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Blockstream Satellites Now Cover Asia Pacific, Send Messages With Lightning

Blockstream Satellites Now Cover Asia Pacific, Send Messages With Lightning

Blockstream Satellites Now Cover Asia Pacific, Send Messages With Lightning

While most crypto investors are shooting for the moon, Blockstream is focused on things a bit closer to Earth: in the outermost layer of its atmosphere, to be exact.

Blockstream’s Bitcoin satellites are something out of science fiction. Orbiting in our planet’s exosphere, the spacecrafts broadcast the Bitcoin blockchain across the globe. Anyone can access the network with a simple satellite receiver — no internet required — putting the Bitcoin blockchain in reach for the world’s population from the limits of the Earth’s atmosphere.

And with the project’s latest update, this reach is going even further.

Formerly servicing only North America, South America, Europe and Africa, the initiative now services the Asia-Pacific region as well, marking Blockstream’s latest attempt to make its satellites’ coverage global. The update also comes with a new messaging feature that allows the satellites’ users to broadcast messages from the satellite and pay for these data transmission with Lightning Network micropayments.

“Four satellites are currently active, with coverage over North and South America, Europe, Africa, and now Asia Pacific. More will be added in the future to complete global coverage,” Chris Cook, the project’s head, told Bitcoin Magazine.

Launched in August of 2017, the Blockstream satellite program originated from a desire to make Bitcoin more accessible to those who lack a reliable internet connection. The commercial satellites, whose bandwidth Blockstream leases, receive data from full nodes that Blockstream operates on earth, and they re-broadcast this data across the globe. 

With the scope of its services now expanding, Cook indicated that accessing Bitcoin Network functions from the satellite carries security and accessibility benefits as opposed to tapping into nodes on the ground. Most notably, he sees potential to expose Bitcoin to those who would otherwise have trouble accessing the network, as well as security benefits for those who decide to set up a wallet through one of the satellites.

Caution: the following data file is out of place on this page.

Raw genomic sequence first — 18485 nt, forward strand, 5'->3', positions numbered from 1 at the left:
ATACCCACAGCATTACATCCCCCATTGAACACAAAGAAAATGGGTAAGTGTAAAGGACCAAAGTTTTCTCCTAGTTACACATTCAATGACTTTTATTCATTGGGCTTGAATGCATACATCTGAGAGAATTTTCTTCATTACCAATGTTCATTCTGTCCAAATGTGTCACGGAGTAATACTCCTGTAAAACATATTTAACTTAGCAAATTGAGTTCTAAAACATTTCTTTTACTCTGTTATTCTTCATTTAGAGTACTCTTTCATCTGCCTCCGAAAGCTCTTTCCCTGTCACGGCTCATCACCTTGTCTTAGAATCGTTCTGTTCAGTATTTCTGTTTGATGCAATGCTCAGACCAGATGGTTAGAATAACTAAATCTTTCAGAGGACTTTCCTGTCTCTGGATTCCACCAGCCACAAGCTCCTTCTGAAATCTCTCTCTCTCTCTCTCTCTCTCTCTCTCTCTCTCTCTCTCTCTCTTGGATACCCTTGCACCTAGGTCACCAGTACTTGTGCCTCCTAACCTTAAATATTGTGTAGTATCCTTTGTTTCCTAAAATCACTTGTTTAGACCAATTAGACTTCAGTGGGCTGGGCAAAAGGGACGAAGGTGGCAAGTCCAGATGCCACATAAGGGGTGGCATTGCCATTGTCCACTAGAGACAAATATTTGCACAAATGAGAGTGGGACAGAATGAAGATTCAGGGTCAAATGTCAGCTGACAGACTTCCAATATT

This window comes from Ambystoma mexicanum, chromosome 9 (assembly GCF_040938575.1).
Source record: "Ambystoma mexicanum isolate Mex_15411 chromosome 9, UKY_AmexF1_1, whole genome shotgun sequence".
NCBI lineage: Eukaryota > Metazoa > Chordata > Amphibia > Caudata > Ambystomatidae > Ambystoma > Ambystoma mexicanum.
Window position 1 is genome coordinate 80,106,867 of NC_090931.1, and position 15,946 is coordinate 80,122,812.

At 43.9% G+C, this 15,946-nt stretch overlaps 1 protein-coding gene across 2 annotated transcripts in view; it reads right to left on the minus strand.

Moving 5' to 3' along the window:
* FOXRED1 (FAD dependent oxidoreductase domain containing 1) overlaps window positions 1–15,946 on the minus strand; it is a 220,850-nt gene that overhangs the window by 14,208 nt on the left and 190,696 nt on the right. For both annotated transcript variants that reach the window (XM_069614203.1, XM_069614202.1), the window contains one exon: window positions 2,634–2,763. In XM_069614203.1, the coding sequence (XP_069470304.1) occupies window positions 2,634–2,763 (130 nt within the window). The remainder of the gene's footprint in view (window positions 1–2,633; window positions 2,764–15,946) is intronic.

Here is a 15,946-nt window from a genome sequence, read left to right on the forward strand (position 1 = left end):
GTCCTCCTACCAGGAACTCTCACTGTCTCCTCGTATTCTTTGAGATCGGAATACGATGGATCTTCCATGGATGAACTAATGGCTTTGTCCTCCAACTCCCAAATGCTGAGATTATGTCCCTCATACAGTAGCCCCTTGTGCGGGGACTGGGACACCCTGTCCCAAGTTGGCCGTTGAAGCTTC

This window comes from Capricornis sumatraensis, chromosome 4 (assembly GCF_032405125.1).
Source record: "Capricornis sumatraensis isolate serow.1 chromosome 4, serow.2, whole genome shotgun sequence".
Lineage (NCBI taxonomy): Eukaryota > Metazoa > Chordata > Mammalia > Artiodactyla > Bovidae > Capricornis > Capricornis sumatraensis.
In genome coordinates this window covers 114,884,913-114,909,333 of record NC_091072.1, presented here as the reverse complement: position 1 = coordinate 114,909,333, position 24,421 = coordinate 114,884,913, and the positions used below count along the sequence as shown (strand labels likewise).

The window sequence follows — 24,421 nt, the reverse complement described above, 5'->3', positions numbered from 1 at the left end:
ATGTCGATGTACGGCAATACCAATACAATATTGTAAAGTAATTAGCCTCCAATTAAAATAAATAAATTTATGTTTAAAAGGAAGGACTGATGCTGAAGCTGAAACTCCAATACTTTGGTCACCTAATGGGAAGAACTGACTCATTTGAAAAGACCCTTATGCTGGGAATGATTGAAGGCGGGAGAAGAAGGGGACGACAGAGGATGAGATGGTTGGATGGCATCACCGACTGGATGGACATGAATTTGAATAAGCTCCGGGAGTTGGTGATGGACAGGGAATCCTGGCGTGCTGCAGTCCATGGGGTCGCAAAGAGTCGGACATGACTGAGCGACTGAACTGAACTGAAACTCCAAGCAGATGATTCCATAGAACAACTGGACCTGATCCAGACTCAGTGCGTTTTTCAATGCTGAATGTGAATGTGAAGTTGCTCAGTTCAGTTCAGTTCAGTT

“The benefits include prevention of network partitioning, the ability to use bitcoin in remote areas where internet connectivity may be limited, and it can also be a way to have a secure, fully synced node for a wallet (as it’s receive-only, [there’s] no risk of getting hacked).”

The update also comes with a Lightning Network-powered messaging feature. Users can broadcast messages through one Blockstream’s satellites and pay for this data transmission per kilobyte using Bitcoin’s Lightning Network. Cook said that these broadcast costs “are very low, which make them more suited to Lightning payments” rather than primary network transactions.

While the service could be used to broadcast any simple message, the team hopes that users will get creative with its functionality.

“Natural disaster notifications, secure personal messaging, and sending bitcoin market data to remote locations are just some of the exciting examples of the power of this service,” Cook commented in a statement.

Updates to API access for the new services are expected to go live in January of 2019.

As for other forthcoming features for the satellites, Cook revealed that Blockstream has a lot in the works but that he couldn’t reveal specifics. He did, however, end the interview with a note of optimism for how the program might impact (and expand) the Bitcoin community in the future.

“The primary goal is to benefit the global bitcoin community by improving the network’s resilience, increasing global availability, and inspiring greater bitcoin adoption. It’s a mission without end, but if it prevents even a single network interruption or leads to just one more person being able to access and use bitcoin, then it is a success. There’s plenty more exciting stuff in the works though, starting with the API launching in January.”

This article was updated to better reflect how the satellites operate.

This article originally appeared on Bitcoin Magazine.